Enlightenment and the Idea of Progress

 

The Enlightenment is an umbrella term used to describe the 18th century philosophy with revolutionary and rationalist characteristics that emerged in various intellectual centers of Europe, such as France, Scotland and Germany. Having been influenced by earlier philosophers, such as Descartes, Newton and Locke, the philosophers of the 18th century fundamentally changed the way humans perceived the world, religion and sciences, hence the name ‘Enlightenment’. These philosophers have all promoted an idea of progress, and by ‘progress’ they referred to a combination of scientific and social developments. Progress was, by definition, gathering of new knowledge through scientific method and applying the newly acquired knowledge in social and individual practice and thus improving the life conditions and intellectual development of the society. The scientific method, a key element to this progress, was defined as making observations and experimentations, and then analyzing the results to find concrete and true knowledge. This method was encouraged by the Enlightenment philosophers as an antithesis of the dogmatic and metaphysical teachings of the Church. As the humanity adopted these values of the Enlightenment, our species has not only made groundbreaking inventions and discoveries in natural and social sciences but also successfully improved overall welfare and life conditions all around the globe. Therefore, it is clear that the Enlightenment has had overwhelmingly positive effects on the course of humanity ever since the 18th century.

The first and foremost positive influence of the Enlightenment has been the popularization and spread of scientific progress and, through this progress, humankind has reached peaks in many aspects of life that had not been seen before. Steven Pinker, in his recently published work, displays a data that shows the increasing average life expectancy and population growth around the world since the 1760’s and then builds his argument upon this data about how the Enlightenment and the scientific progress followed by it have launched “a Great Escape from poverty, disease, hunger, illiteracy, and premature death, first in the West and increasingly in the rest of the world”. The fact that the average life expectancy for a human has more than doubled in just 200 years clearly highlights the importance of the idea of scientific progress presented by the Enlightenment. If anything, the Enlightenment helped the acceleration of scientific progress by separating it from traditional philosophy and popularizing it.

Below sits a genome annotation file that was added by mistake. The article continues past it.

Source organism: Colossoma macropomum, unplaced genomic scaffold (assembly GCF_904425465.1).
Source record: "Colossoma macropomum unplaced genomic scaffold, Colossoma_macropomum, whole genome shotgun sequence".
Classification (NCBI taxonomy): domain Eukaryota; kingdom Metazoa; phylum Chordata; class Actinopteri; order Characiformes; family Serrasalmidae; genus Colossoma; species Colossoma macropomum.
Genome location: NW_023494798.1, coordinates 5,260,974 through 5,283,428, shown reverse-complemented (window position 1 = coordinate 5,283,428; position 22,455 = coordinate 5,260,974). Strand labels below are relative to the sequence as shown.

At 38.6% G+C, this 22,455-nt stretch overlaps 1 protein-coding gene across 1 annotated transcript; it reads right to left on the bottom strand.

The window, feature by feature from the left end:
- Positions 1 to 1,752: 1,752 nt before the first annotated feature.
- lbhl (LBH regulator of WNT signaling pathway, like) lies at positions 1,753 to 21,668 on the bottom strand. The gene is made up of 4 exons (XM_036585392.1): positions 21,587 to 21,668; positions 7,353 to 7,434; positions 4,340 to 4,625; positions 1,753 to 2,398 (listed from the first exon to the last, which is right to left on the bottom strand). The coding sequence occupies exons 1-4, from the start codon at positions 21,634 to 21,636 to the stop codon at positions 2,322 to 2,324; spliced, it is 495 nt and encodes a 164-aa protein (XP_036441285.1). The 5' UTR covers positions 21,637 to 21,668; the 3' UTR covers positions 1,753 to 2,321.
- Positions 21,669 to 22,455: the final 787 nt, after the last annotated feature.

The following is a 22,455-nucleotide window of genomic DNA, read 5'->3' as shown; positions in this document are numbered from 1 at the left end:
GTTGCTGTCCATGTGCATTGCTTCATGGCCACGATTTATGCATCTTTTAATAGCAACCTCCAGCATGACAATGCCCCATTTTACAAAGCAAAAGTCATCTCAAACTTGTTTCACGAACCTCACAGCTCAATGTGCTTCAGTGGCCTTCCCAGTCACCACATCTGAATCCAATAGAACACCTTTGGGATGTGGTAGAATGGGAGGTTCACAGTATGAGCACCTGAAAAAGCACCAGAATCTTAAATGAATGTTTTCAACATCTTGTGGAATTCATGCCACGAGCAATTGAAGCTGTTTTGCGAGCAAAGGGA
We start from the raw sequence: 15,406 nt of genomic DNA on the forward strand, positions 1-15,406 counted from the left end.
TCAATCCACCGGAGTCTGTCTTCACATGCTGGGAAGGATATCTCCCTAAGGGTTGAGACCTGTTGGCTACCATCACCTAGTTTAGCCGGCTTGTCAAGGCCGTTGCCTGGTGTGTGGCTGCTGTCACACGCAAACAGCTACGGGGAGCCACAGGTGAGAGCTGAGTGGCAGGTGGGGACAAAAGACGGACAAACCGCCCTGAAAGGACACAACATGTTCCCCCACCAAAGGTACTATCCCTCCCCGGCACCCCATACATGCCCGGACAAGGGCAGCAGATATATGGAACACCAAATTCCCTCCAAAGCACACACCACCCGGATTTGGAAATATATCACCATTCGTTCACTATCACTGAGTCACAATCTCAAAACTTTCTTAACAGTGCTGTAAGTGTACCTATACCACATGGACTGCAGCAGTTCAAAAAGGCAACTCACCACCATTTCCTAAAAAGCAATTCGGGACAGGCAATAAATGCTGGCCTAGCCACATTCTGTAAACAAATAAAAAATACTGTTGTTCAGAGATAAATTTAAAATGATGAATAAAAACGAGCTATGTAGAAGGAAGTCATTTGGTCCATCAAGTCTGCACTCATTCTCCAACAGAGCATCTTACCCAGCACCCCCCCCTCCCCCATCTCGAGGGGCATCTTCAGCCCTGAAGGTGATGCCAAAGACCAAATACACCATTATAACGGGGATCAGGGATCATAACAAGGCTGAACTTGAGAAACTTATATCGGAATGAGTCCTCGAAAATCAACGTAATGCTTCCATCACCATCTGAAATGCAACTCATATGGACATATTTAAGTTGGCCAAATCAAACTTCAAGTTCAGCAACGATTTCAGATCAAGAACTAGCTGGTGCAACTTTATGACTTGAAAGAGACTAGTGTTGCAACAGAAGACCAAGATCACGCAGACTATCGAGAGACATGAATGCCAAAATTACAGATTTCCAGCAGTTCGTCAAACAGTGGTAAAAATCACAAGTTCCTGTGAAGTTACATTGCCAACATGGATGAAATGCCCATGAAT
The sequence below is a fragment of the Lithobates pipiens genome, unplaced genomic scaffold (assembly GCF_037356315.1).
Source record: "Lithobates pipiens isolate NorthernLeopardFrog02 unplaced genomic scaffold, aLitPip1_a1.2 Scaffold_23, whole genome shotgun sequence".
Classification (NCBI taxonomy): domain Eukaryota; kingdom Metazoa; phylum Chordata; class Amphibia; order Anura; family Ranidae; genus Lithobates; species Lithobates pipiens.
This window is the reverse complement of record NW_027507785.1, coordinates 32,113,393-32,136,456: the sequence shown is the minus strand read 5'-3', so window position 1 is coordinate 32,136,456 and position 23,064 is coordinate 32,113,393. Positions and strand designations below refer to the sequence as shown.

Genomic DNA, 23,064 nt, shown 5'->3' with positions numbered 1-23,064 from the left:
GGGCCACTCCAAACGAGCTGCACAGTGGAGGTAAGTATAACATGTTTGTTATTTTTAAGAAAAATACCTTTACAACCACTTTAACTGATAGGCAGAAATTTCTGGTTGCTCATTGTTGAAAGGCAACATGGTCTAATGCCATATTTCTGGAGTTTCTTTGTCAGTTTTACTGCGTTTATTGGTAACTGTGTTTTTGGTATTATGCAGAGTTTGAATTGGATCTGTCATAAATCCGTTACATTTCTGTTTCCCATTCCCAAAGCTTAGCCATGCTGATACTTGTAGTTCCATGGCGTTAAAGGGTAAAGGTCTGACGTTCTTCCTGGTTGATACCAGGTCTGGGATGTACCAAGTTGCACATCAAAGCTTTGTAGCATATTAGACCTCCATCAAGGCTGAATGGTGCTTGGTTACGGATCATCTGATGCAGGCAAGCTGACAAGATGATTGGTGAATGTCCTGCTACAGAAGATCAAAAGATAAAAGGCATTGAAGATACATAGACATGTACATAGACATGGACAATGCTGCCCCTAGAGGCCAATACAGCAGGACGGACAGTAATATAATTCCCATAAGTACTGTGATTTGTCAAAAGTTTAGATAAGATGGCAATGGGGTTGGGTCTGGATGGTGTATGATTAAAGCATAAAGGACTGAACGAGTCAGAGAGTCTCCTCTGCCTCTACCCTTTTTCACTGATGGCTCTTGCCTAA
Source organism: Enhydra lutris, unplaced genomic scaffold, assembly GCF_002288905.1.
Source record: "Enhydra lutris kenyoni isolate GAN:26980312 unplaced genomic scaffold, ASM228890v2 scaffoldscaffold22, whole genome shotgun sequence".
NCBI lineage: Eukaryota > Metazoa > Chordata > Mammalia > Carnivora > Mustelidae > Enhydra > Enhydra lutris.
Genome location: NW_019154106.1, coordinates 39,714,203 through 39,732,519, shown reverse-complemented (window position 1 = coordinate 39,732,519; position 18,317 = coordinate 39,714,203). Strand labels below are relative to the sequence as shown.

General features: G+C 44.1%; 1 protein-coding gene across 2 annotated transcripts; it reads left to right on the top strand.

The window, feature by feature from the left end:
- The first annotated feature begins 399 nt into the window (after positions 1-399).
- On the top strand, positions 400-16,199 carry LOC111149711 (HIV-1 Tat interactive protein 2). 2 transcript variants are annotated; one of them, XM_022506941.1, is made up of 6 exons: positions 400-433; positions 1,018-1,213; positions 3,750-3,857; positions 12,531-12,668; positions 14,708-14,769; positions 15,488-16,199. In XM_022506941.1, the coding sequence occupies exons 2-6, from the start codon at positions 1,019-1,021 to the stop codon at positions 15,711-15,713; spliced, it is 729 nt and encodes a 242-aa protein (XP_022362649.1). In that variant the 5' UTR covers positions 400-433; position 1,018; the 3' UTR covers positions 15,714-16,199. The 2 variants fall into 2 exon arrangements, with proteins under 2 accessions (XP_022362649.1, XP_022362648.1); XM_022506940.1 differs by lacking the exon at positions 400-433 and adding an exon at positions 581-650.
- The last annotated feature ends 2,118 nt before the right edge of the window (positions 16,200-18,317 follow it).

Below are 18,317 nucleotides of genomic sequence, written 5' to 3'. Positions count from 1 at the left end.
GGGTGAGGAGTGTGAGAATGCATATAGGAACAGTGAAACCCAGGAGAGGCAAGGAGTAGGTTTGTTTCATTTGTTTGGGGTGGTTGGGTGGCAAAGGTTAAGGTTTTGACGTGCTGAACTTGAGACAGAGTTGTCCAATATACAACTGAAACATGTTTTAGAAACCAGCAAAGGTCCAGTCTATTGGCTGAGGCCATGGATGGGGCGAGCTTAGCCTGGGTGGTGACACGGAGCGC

Another profound aspect that the Enlightenment has heavily influenced is the concept of intellectual and social development. The Enlightenment philosophy has either directly or indirectly created modern liberal concepts like pluralist democracy, free thought and free market, which paved the way for modern human progress. According to Immanuel Kant, a leading Enlightenment philosopher, the only requirement for the realization of Enlightenment was freedom, more specifically the freedom of rational thought and its appliance in every area of life. This ideal of freedom was a core element in the Enlightenment philosophy and its triumph over anti-rationalist dogmas have greatly influenced the society even just decades after the Age of Enlightenment. According to the data presented by ourworldindata, literacy rates doubled between 1750 and 1850, reaching an average of 70% in Europe per country. Number of universities and academic publications also saw sharp rise before the end of the 19th century. Thus, the positive influence over humanity that the adoption of the values of Enlightenment brought can be clearly seen in statistical data and even today these social and political ideals of the Enlightenment still guide humanity into further progress and development.